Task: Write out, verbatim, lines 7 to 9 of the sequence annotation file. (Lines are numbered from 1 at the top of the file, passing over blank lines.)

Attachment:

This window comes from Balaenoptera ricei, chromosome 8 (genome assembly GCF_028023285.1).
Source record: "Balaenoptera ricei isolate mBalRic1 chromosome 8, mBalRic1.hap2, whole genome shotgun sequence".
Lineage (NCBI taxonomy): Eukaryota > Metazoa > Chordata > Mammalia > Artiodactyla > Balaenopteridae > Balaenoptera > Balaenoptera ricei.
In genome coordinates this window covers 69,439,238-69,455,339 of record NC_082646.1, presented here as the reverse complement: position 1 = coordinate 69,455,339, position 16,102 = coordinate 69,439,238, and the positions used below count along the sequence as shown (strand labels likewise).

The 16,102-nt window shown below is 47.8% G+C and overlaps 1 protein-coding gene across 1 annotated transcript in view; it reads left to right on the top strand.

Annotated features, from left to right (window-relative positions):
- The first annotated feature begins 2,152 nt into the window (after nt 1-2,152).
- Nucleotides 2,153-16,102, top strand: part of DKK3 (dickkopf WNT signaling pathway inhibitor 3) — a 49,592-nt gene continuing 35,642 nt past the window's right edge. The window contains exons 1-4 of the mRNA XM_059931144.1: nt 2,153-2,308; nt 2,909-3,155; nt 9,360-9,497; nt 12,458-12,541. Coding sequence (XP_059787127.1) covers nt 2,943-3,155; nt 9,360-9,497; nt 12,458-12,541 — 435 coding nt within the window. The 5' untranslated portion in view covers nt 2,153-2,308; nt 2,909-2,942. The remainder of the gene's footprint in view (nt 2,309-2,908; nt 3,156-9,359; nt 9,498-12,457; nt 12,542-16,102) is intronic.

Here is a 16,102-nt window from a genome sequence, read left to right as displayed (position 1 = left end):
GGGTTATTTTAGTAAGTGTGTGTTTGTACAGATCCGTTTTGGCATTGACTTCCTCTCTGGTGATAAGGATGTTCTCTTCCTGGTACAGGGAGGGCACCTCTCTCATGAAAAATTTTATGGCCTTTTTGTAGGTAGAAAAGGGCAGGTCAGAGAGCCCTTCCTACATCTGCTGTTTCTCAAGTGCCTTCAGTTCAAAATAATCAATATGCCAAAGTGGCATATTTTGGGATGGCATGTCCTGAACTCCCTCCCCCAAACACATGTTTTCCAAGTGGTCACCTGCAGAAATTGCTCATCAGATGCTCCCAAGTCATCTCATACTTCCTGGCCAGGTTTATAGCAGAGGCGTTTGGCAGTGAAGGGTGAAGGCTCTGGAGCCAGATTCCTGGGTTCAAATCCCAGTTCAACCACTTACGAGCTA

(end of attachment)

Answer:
- The first annotated feature begins 2,152 nt into the window (after nt 1-2,152).
- Nucleotides 2,153-16,102, top strand: part of DKK3 (dickkopf WNT signaling pathway inhibitor 3) — a 49,592-nt gene continuing 35,642 nt past the window's right edge. The window contains exons 1-4 of the mRNA XM_059931144.1: nt 2,153-2,308; nt 2,909-3,155; nt 9,360-9,497; nt 12,458-12,541. Coding sequence (XP_059787127.1) covers nt 2,943-3,155; nt 9,360-9,497; nt 12,458-12,541 — 435 coding nt within the window. The 5' untranslated portion in view covers nt 2,153-2,308; nt 2,909-2,942. The remainder of the gene's footprint in view (nt 2,309-2,908; nt 3,156-9,359; nt 9,498-12,457; nt 12,542-16,102) is intronic.

Here is a 16,102-nt window from a genome sequence, read left to right as displayed (position 1 = left end):